Australia Will Now Kill Sharks On Sight To Protect Beachgoers

Western Australia’s Premier has announced that any great white sharks seen near beachgoers will be killed, in order to protect humans from attacks.

The announcement comes after a record number of attacks occurred this year, retracting its earlier stand about the matter, reports NBC News. Premier Colin Barnett stated:

“We will always put the lives and safety of beachgoers ahead of the shark. This is, after all, a fish — let’s keep it in perspective.”

Previously, sharks were only allowed to be hunted if there was already an attack on a swimmer. Even after a fatal attack in March, Barnett still ruled out changing the strategy, saying that “the ocean is the domain of the shark and we go there with a risk always.

The state of Western Australia has seen five deaths this year already, out of a total of just 12 recorded deaths in the last 100 years. The new strategy will also include more watercraft and helicopter patrols as well. Despite the deaths, it was not welcomed by everyone.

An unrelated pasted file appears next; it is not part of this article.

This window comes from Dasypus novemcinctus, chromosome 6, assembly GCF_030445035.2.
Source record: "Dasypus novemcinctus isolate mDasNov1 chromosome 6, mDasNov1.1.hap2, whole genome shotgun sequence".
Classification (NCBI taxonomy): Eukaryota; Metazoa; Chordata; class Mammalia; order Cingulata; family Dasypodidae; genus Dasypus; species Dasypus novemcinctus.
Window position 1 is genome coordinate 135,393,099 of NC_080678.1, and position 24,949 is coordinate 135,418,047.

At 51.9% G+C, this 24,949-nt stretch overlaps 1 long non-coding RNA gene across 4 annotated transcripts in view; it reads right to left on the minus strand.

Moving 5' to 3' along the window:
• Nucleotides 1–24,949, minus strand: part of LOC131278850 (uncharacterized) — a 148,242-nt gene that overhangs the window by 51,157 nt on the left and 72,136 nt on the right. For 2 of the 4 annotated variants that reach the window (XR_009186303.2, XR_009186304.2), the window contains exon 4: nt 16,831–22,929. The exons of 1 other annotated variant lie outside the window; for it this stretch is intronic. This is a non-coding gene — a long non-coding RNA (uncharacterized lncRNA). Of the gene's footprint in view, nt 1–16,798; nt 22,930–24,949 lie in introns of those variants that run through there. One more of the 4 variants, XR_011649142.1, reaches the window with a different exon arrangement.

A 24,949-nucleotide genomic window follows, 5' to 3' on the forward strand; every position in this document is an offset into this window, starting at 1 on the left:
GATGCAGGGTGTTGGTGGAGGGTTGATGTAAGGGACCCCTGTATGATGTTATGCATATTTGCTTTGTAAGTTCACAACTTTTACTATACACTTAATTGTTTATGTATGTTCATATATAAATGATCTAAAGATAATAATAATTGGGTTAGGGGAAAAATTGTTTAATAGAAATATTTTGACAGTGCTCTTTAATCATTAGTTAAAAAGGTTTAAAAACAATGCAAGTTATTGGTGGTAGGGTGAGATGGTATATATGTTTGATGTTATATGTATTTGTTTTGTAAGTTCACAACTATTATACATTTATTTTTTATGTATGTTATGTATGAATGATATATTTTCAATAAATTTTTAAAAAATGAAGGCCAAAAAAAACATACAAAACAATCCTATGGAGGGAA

The Telegraph notes that Barnett also stated:

“If there are swimmers in the area, and it’s judged that a shark poses a threat to swimmers, that shark will be tracked, it will be caught and it will be destroyed.”

Despite the unexplainable increase in fatal shark attacks, environmental groups have lashed out at the descriptions calling sharks “fish,” and also said that creatures should be treated as “innocent until proven guilty.” Many critics of the announcement stated that, instead of killing them, the best way to avoid a shark attack is to not swim in the shark’s habitat.

Western Australia’s Conservation Council spokesman, Tim Nicol, stated that the move to pre-emptively kill sharks is a knee-jerk reaction that will not protect swimmers. Nicol stated:

“We are … concerned that this policy perpetuates the fear that all large sharks are potential killers, when in fact we do not know this.”

The government ruled out protecting beaches with shark nets, because they damage other marine life, though they could use baited drum lines to help catch predators that pose a threat to beachgoers. Barnett stated:

“These new measures will not only help us to understand the behaviour of sharks but also offer beachgoers greater protection and confidence as we head into summer.”